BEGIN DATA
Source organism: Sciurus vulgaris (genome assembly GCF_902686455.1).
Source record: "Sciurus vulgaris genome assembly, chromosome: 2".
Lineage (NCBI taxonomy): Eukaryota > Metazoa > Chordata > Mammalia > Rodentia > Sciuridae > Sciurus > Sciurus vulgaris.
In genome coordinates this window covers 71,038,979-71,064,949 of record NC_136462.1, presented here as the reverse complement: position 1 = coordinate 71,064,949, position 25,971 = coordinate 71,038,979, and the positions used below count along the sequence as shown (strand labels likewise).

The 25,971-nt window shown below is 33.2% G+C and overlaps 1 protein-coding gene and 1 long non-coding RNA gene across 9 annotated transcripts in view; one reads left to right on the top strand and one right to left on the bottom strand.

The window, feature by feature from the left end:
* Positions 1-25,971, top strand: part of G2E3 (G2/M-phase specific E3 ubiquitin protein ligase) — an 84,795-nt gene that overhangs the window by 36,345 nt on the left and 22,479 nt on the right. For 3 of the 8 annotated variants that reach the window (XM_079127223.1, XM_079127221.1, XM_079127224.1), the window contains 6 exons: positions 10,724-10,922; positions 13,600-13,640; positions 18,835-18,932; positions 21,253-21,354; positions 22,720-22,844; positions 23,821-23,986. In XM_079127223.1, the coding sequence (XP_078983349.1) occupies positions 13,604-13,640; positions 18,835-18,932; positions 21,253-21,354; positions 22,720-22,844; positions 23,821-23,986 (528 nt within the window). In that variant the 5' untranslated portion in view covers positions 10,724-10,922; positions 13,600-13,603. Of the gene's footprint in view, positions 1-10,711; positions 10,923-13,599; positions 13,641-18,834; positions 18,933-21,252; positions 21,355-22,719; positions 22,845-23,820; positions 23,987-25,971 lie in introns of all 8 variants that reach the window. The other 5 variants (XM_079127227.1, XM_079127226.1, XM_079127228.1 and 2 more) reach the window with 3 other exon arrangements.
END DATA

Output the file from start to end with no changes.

Source organism: Sciurus vulgaris (genome assembly GCF_902686455.1).
Source record: "Sciurus vulgaris genome assembly, chromosome: 2".
Lineage (NCBI taxonomy): Eukaryota > Metazoa > Chordata > Mammalia > Rodentia > Sciuridae > Sciurus > Sciurus vulgaris.
In genome coordinates this window covers 71,038,979-71,064,949 of record NC_136462.1, presented here as the reverse complement: position 1 = coordinate 71,064,949, position 25,971 = coordinate 71,038,979, and the positions used below count along the sequence as shown (strand labels likewise).

The 25,971-nt window shown below is 33.2% G+C and overlaps 1 protein-coding gene and 1 long non-coding RNA gene across 9 annotated transcripts in view; one reads left to right on the top strand and one right to left on the bottom strand.

The window, feature by feature from the left end:
* Positions 1-25,971, top strand: part of G2E3 (G2/M-phase specific E3 ubiquitin protein ligase) — an 84,795-nt gene that overhangs the window by 36,345 nt on the left and 22,479 nt on the right. For 3 of the 8 annotated variants that reach the window (XM_079127223.1, XM_079127221.1, XM_079127224.1), the window contains 6 exons: positions 10,724-10,922; positions 13,600-13,640; positions 18,835-18,932; positions 21,253-21,354; positions 22,720-22,844; positions 23,821-23,986. In XM_079127223.1, the coding sequence (XP_078983349.1) occupies positions 13,604-13,640; positions 18,835-18,932; positions 21,253-21,354; positions 22,720-22,844; positions 23,821-23,986 (528 nt within the window). In that variant the 5' untranslated portion in view covers positions 10,724-10,922; positions 13,600-13,603. Of the gene's footprint in view, positions 1-10,711; positions 10,923-13,599; positions 13,641-18,834; positions 18,933-21,252; positions 21,355-22,719; positions 22,845-23,820; positions 23,987-25,971 lie in introns of all 8 variants that reach the window. The other 5 variants (XM_079127227.1, XM_079127226.1, XM_079127228.1 and 2 more) reach the window with 3 other exon arrangements.